A Primer on Tort for Product Stewards
As product liability law evolves, limits to who could sue for damages have been dismantled, says Lynn Bergeson, managing partner at Bergeson & Campbell, P.C.. The universe of potential defendants is much larger now, so it’s incumbent on product stewards to understand the legal frameworks that govern their activities.
Bergeson provides that broad overview in “Legal Considerations Relating to Tort and Product Liability Law,” a chapter of Realizing the Full Business Value of Product Stewardship, a book recently published by the Product Stewardship Society.
The chapter touches on forms of liability that derive from allegations of injury resulting from claimed deficiencies in products. It begins with a summary of tort liability and concepts of negligence, then explains how they apply to product liability.
“It gives the uninitiated a general sense of how far reaching this form of liability can be,” says Bergeson. “Even if there’s no legal basis, that never precludes someone from filing a lawsuit, and even defending a lawsuit can be costly.”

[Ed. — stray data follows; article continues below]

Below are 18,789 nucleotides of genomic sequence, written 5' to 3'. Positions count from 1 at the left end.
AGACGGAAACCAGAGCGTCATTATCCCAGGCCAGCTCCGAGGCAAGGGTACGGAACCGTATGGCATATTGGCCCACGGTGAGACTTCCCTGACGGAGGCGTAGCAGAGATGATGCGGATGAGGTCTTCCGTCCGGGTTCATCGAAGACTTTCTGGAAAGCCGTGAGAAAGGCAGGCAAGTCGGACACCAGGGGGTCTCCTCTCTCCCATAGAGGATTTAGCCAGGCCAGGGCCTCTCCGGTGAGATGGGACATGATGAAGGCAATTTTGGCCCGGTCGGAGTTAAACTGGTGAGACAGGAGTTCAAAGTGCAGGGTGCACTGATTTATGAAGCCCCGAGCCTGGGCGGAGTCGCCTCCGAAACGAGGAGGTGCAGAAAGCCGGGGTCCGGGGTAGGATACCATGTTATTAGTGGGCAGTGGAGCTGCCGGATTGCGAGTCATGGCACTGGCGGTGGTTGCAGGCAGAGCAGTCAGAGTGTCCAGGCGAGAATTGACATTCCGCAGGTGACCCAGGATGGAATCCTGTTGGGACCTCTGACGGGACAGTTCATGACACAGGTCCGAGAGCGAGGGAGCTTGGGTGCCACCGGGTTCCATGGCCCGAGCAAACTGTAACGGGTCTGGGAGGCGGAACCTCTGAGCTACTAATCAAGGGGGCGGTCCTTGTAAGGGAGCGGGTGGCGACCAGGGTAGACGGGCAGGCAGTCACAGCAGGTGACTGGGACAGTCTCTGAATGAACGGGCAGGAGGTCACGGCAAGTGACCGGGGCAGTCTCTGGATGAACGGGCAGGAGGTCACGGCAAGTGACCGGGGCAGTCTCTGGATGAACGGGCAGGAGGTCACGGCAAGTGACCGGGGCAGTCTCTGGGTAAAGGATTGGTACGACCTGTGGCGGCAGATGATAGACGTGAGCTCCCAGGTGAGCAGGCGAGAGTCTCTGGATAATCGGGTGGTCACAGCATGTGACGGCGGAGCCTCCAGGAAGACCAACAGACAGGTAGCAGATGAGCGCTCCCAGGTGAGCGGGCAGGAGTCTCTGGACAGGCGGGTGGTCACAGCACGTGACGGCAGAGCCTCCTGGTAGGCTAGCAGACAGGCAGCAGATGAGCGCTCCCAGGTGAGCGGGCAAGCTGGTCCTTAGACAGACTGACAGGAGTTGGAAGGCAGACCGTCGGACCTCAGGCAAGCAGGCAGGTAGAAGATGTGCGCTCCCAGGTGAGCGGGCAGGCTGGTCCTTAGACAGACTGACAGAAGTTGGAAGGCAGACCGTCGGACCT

In straightforward language, Bergeson explains how these legal concepts apply to product stewards and suggests ways that manufacturers can minimize their exposure to liability. “It’s not just complying with chemical reporting, which is a type of administrative liability,” she says “Failure in product stewardship gives rise to accusations of duty to warn or a duty to not be negligent. Professionals need to know what these concepts are to be well-educated stewards.
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